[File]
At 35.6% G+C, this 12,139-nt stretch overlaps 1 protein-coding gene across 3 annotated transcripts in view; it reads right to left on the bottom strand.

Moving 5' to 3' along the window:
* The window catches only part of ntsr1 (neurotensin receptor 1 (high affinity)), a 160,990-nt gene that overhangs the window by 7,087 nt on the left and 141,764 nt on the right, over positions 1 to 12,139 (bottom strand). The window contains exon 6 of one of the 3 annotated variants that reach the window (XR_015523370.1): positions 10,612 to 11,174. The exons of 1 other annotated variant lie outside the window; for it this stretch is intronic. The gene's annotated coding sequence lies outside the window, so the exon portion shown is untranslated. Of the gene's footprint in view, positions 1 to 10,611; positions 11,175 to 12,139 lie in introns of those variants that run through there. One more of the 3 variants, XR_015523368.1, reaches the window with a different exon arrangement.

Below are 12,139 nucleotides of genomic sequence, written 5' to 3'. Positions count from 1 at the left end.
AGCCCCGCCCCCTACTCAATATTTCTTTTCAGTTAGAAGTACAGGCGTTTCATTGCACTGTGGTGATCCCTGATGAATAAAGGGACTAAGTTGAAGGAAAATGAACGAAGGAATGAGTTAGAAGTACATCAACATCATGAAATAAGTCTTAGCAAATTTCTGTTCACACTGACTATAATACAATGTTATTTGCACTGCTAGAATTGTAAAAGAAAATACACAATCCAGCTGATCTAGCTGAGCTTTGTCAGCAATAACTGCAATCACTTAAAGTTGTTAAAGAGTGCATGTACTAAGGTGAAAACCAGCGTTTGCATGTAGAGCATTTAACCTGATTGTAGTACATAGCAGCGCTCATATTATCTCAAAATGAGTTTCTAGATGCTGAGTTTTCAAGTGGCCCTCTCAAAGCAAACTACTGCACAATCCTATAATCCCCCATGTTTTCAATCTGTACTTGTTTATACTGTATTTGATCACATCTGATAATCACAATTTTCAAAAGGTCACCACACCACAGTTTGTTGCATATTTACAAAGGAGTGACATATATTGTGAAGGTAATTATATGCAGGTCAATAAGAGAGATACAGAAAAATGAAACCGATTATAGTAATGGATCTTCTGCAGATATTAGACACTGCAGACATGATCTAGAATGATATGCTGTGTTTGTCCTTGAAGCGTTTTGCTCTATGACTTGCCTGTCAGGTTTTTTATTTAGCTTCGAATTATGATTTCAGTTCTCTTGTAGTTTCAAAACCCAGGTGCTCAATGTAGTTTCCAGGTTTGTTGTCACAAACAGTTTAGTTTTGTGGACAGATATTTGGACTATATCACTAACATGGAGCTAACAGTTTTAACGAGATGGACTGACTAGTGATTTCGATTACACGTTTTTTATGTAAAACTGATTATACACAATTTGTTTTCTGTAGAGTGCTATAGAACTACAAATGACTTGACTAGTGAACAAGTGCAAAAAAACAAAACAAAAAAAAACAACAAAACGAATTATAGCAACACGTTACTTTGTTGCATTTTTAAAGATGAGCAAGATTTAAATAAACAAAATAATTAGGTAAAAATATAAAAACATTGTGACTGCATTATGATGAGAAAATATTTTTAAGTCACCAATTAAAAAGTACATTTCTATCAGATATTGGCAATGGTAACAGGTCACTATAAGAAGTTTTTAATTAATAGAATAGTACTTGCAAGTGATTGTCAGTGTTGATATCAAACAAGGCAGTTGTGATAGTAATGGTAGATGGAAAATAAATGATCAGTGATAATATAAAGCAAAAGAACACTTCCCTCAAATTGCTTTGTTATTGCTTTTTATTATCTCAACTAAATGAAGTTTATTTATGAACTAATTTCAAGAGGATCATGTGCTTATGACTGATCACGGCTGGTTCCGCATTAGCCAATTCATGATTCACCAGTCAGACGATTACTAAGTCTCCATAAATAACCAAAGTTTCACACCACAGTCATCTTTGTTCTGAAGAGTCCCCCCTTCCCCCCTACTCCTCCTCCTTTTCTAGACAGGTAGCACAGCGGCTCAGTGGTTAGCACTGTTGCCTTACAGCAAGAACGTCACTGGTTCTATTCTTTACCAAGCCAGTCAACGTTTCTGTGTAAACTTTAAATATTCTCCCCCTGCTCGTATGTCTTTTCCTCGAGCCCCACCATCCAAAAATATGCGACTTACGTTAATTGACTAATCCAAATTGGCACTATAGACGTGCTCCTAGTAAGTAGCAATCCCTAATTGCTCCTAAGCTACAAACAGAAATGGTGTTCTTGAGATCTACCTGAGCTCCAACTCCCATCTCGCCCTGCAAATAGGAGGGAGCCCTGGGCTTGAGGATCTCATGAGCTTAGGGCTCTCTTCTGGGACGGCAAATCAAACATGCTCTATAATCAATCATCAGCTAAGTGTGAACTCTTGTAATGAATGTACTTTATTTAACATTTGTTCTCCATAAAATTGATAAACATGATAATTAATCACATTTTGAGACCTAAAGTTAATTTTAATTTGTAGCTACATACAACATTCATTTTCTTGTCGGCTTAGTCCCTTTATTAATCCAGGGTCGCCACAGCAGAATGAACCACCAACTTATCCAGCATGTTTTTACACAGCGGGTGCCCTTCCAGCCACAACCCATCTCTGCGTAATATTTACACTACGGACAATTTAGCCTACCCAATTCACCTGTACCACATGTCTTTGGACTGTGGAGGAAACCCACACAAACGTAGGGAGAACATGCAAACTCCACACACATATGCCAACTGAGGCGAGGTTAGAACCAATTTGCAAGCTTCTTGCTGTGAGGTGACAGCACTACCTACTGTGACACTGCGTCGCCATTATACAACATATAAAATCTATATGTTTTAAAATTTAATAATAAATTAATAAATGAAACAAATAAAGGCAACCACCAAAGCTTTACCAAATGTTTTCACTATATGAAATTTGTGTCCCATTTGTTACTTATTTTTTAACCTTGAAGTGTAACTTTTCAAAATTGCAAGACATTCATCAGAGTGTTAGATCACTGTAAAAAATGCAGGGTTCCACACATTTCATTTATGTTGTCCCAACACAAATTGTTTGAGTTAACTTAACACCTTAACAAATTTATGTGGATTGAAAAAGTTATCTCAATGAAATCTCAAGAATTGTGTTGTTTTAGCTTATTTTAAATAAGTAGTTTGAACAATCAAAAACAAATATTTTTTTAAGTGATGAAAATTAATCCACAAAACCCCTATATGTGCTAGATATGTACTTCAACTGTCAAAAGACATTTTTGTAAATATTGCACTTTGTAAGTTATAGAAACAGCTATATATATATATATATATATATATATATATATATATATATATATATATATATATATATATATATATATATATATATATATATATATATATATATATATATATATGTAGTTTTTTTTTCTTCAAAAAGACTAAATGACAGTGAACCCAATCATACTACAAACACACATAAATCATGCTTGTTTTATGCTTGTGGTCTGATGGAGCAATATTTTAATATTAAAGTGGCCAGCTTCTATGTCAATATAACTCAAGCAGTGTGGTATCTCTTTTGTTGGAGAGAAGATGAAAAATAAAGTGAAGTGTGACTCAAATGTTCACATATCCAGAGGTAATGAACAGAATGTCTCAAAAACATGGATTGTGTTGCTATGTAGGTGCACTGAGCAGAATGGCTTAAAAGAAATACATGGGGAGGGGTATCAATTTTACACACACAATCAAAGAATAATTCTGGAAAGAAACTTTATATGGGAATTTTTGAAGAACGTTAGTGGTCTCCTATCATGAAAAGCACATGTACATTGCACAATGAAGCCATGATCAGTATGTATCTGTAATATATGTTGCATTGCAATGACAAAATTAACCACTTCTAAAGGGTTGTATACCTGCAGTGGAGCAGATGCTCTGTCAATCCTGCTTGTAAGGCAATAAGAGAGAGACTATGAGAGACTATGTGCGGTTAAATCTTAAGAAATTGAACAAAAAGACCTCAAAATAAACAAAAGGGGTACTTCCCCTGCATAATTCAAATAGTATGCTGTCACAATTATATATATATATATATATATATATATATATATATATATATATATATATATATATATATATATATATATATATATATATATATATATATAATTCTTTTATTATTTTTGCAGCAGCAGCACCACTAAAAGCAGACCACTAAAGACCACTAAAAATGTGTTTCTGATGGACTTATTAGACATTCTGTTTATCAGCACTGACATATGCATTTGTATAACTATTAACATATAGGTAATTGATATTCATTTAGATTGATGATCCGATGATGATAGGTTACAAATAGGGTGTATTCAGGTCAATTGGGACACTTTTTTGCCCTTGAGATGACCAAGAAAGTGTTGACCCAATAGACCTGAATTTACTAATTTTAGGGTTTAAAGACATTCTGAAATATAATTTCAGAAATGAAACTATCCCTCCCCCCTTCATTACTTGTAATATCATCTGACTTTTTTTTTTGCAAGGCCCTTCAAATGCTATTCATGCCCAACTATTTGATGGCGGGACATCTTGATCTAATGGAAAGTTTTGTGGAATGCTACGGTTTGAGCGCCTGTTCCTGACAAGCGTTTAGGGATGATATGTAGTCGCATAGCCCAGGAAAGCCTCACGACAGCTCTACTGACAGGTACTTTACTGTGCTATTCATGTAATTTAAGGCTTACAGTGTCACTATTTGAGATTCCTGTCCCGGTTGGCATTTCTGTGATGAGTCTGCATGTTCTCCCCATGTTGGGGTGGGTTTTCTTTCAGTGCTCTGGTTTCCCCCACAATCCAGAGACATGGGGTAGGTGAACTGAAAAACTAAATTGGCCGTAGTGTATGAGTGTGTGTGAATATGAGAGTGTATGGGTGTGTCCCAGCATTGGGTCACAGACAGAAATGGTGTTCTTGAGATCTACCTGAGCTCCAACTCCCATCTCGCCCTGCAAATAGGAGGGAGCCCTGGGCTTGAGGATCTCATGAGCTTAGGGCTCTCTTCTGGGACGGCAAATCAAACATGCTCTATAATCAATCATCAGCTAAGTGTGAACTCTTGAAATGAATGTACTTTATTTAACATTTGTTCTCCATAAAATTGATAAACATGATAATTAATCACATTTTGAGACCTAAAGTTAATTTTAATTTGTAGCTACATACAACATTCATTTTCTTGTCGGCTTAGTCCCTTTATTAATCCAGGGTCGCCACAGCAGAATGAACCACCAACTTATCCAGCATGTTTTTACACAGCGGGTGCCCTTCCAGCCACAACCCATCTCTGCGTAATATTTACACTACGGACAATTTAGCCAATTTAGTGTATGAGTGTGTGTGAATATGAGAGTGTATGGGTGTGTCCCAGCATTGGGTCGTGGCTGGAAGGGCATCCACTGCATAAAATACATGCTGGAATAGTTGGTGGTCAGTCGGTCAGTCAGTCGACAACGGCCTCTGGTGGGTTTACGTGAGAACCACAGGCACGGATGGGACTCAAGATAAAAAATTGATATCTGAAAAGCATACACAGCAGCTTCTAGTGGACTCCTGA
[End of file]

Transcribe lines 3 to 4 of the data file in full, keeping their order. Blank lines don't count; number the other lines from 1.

* The window catches only part of ntsr1 (neurotensin receptor 1 (high affinity)), a 160,990-nt gene that overhangs the window by 7,087 nt on the left and 141,764 nt on the right, over positions 1 to 12,139 (bottom strand). The window contains exon 6 of one of the 3 annotated variants that reach the window (XR_015523370.1): positions 10,612 to 11,174. The exons of 1 other annotated variant lie outside the window; for it this stretch is intronic. The gene's annotated coding sequence lies outside the window, so the exon portion shown is untranslated. Of the gene's footprint in view, positions 1 to 10,611; positions 11,175 to 12,139 lie in introns of those variants that run through there. One more of the 3 variants, XR_015523368.1, reaches the window with a different exon arrangement.

Below are 12,139 nucleotides of genomic sequence, written 5' to 3'. Positions count from 1 at the left end.